There was a rather more exciting banner drop the next day I was up in London, and I more or less missed it, walking past the British Museum in a rush to get to the TUC for another event. I saw some police activity, with several vans, but I was late and hurrying, and didn’t bother to investigate – which was pretty stupid.
THe TUC building is just a couple of hundred yards away, and whn I got there, nothing was happening. It took me a few minutes to go inside and find that the protesters were mainly still in a morning conference session which had overrun, and I decided I really ought to go back to the museum to see what was happening there.
By the time I arrived back at the museum, things seemed more or less over. The whole area was taped off and police weren’t letting the press inside, so all I could do was to talk to some of those outside and, like them, poke a long lens through the railings.
While most press photographers tote large heavy telephoto zooms, I’m too old for such body-building exercises (or rather from me body crippling) and my telephotos are petite and slow, and the difference rather tells in situations like this. The Nikon 28.0-200.0 mm f/3.5-5.6 is beautifully small and light but optically isn’t a match ofr the heavyweight glass such as the 70-200 f2.8 at 3 or 4 times the weight and size – and even that is rather small compared to some of the heavyweight lenses particularly favoured by Canon users.
Size may make photographers feel more virile, and certainly size will matter in terms of image quality, but even my midget lens can deliver a decent result, and I took a number of pictures of the Greenpeace activists on the columns of the British Museum where they had hung 7 giant banners on the opening day of the BP-sponsored ‘Sunken Cities’ exhibition. And since there was enough light to work at around f8, I didn’t need the heavy glass that most of the others were using.
What would have been useful would have been a considerably longer lens, perhaps a 500mm or longer, to enable me to show the individual climbers , but the longest lens I have is a relatively small 70-300mm, but that only gets in my bag when I know in advance I’m likely to need it.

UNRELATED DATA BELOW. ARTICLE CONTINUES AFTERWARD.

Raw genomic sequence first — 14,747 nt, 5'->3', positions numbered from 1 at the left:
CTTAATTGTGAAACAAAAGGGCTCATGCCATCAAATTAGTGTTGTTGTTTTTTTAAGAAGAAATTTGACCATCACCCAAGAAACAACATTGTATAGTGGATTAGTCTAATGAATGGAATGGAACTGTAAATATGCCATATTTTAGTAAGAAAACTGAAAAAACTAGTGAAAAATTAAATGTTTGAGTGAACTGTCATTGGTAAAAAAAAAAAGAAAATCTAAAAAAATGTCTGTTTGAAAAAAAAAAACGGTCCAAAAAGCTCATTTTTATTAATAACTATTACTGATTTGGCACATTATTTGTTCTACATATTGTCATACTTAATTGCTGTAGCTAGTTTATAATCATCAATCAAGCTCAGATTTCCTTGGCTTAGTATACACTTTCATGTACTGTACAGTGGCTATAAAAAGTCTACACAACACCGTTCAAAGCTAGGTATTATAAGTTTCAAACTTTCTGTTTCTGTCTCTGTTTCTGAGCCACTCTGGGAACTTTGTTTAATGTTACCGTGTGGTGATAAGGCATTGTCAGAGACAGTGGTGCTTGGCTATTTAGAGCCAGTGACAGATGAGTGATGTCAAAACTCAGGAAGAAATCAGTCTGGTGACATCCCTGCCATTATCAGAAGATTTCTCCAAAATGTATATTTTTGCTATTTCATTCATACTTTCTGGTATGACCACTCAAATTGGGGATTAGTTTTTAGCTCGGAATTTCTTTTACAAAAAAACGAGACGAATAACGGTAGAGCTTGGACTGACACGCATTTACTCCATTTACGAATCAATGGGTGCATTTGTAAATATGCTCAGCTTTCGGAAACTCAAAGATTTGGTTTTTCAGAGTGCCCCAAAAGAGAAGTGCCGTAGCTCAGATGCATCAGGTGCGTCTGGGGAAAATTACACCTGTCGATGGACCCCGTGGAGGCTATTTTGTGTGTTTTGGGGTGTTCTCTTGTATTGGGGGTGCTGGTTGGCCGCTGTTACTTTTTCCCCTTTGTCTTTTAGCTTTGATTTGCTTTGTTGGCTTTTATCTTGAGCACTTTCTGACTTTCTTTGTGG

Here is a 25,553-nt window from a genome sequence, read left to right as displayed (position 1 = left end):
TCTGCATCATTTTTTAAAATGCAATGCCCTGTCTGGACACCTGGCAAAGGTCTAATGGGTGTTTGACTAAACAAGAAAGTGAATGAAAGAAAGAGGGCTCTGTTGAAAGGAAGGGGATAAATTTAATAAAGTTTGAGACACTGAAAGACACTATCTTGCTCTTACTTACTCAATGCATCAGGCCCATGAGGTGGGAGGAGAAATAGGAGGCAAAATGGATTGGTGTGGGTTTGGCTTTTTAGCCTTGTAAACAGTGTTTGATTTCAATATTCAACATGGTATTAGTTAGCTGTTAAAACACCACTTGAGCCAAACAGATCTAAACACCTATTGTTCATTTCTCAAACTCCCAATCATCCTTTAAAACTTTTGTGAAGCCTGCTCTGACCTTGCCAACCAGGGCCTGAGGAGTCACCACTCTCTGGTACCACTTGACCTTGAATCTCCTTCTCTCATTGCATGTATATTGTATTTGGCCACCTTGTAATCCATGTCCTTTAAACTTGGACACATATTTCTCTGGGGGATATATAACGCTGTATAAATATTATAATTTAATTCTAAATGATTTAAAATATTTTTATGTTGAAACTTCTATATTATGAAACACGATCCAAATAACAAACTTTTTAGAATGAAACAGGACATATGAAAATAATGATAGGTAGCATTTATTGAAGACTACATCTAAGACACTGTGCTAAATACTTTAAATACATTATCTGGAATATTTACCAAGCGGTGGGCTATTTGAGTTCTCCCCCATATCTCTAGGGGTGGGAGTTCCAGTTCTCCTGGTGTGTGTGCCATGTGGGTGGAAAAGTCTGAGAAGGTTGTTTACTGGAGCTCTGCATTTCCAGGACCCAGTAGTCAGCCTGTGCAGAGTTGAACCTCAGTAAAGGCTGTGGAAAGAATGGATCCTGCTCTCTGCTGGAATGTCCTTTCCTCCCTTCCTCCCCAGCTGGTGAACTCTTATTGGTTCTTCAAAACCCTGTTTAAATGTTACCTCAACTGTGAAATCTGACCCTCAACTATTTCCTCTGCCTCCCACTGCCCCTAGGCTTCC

I didn’t have time to stay long, as I had to get back to the TUC where during the lunch break in the TUC disabled workers conference, activists from Disabled People Against Cuts (DPAC), Mental Health Resistance Network (MHRN) and Winvisible (Women with visible and invisible disabilities) were about to show others how to protest effectively.
They marched the short distance to the Tottenham Court Rd and blocked it to hold a short rally. Police diverted traffic away from the usually busy road and after a while came to ask them to leave. And after a while they did, because it was time for the afternoon session of the conference.
The banners with the message ‘No More Deaths from Benefit Cuts’ were rather long, and I was please to find the solution above, where the two bannerscropped, one high and one low spell out the message between them. Otherwise I would have needed to be twice as far away to get the whole message in, and of course the banners rather neatly frame the protesters.
More usually I like to work from one side, so that at least those nearest to me are in the picture at a sensible size. I’ve never understood why so many photographers want to work from dead centre – and there is often quite a lot of competition to get that centre spot. Usually it seems to me to be the most boring place to be.
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All photographs on this and my other sites, unless otherwise stated, are taken by and copyright of Peter Marshall, and are available for reproduction or can be bought as prints.